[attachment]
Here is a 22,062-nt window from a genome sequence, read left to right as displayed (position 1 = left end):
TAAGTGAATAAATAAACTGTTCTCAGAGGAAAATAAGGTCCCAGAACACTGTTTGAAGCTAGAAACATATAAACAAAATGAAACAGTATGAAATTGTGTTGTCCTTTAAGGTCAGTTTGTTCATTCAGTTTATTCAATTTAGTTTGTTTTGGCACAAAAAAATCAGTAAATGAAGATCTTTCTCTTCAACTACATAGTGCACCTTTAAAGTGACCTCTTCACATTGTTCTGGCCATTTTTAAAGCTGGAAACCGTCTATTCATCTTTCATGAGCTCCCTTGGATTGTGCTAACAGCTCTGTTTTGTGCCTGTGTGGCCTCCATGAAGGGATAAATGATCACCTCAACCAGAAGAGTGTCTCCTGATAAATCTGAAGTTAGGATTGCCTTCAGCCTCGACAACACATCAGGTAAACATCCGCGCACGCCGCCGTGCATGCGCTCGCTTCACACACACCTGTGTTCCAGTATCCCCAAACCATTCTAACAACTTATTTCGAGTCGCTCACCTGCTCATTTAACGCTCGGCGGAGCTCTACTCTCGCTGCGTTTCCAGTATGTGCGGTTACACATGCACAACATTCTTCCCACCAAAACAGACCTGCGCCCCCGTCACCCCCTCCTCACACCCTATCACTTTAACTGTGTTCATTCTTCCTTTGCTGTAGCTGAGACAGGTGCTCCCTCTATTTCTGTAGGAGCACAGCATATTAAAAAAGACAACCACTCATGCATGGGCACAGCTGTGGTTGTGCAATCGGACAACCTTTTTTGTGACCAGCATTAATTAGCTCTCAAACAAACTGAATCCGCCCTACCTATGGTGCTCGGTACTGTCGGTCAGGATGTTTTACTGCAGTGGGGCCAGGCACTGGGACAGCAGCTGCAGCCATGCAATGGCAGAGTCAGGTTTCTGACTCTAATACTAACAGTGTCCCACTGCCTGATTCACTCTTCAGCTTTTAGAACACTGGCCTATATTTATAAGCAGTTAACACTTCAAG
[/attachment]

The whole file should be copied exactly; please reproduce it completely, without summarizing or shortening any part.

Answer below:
Here is a 22,062-nt window from a genome sequence, read left to right as displayed (position 1 = left end):
TAAGTGAATAAATAAACTGTTCTCAGAGGAAAATAAGGTCCCAGAACACTGTTTGAAGCTAGAAACATATAAACAAAATGAAACAGTATGAAATTGTGTTGTCCTTTAAGGTCAGTTTGTTCATTCAGTTTATTCAATTTAGTTTGTTTTGGCACAAAAAAATCAGTAAATGAAGATCTTTCTCTTCAACTACATAGTGCACCTTTAAAGTGACCTCTTCACATTGTTCTGGCCATTTTTAAAGCTGGAAACCGTCTATTCATCTTTCATGAGCTCCCTTGGATTGTGCTAACAGCTCTGTTTTGTGCCTGTGTGGCCTCCATGAAGGGATAAATGATCACCTCAACCAGAAGAGTGTCTCCTGATAAATCTGAAGTTAGGATTGCCTTCAGCCTCGACAACACATCAGGTAAACATCCGCGCACGCCGCCGTGCATGCGCTCGCTTCACACACACCTGTGTTCCAGTATCCCCAAACCATTCTAACAACTTATTTCGAGTCGCTCACCTGCTCATTTAACGCTCGGCGGAGCTCTACTCTCGCTGCGTTTCCAGTATGTGCGGTTACACATGCACAACATTCTTCCCACCAAAACAGACCTGCGCCCCCGTCACCCCCTCCTCACACCCTATCACTTTAACTGTGTTCATTCTTCCTTTGCTGTAGCTGAGACAGGTGCTCCCTCTATTTCTGTAGGAGCACAGCATATTAAAAAAGACAACCACTCATGCATGGGCACAGCTGTGGTTGTGCAATCGGACAACCTTTTTTGTGACCAGCATTAATTAGCTCTCAAACAAACTGAATCCGCCCTACCTATGGTGCTCGGTACTGTCGGTCAGGATGTTTTACTGCAGTGGGGCCAGGCACTGGGACAGCAGCTGCAGCCATGCAATGGCAGAGTCAGGTTTCTGACTCTAATACTAACAGTGTCCCACTGCCTGATTCACTCTTCAGCTTTTAGAACACTGGCCTATATTTATAAGCAGTTAACACTTCAAG